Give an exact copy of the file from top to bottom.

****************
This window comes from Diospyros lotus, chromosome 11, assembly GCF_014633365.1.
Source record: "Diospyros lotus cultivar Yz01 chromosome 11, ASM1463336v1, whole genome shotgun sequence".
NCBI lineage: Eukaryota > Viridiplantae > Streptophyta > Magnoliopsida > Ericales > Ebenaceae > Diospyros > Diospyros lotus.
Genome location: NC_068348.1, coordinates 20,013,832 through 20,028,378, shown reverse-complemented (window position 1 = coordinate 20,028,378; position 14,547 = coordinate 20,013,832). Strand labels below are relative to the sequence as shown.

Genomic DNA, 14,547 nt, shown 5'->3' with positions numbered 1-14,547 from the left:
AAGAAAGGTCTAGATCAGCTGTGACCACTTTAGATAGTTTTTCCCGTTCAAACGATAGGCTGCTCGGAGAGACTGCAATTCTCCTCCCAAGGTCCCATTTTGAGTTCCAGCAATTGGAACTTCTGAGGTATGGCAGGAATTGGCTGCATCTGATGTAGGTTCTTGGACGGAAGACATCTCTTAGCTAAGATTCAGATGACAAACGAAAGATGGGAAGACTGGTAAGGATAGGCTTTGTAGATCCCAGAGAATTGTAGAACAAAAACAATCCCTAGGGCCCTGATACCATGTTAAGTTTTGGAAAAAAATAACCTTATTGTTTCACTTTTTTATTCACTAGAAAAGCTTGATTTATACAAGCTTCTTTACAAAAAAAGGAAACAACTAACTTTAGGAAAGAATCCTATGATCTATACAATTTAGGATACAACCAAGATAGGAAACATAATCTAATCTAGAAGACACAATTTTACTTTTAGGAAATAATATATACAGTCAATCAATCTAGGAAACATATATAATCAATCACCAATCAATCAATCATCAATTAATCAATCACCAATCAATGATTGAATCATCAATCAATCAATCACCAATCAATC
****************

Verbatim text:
This window comes from Diospyros lotus, chromosome 11, assembly GCF_014633365.1.
Source record: "Diospyros lotus cultivar Yz01 chromosome 11, ASM1463336v1, whole genome shotgun sequence".
NCBI lineage: Eukaryota > Viridiplantae > Streptophyta > Magnoliopsida > Ericales > Ebenaceae > Diospyros > Diospyros lotus.
Genome location: NC_068348.1, coordinates 20,013,832 through 20,028,378, shown reverse-complemented (window position 1 = coordinate 20,028,378; position 14,547 = coordinate 20,013,832). Strand labels below are relative to the sequence as shown.

Genomic DNA, 14,547 nt, shown 5'->3' with positions numbered 1-14,547 from the left:
AAGAAAGGTCTAGATCAGCTGTGACCACTTTAGATAGTTTTTCCCGTTCAAACGATAGGCTGCTCGGAGAGACTGCAATTCTCCTCCCAAGGTCCCATTTTGAGTTCCAGCAATTGGAACTTCTGAGGTATGGCAGGAATTGGCTGCATCTGATGTAGGTTCTTGGACGGAAGACATCTCTTAGCTAAGATTCAGATGACAAACGAAAGATGGGAAGACTGGTAAGGATAGGCTTTGTAGATCCCAGAGAATTGTAGAACAAAAACAATCCCTAGGGCCCTGATACCATGTTAAGTTTTGGAAAAAAATAACCTTATTGTTTCACTTTTTTATTCACTAGAAAAGCTTGATTTATACAAGCTTCTTTACAAAAAAAGGAAACAACTAACTTTAGGAAAGAATCCTATGATCTATACAATTTAGGATACAACCAAGATAGGAAACATAATCTAATCTAGAAGACACAATTTTACTTTTAGGAAATAATATATACAGTCAATCAATCTAGGAAACATATATAATCAATCACCAATCAATCAATCATCAATTAATCAATCACCAATCAATGATTGAATCATCAATCAATCAATCACCAATCAATC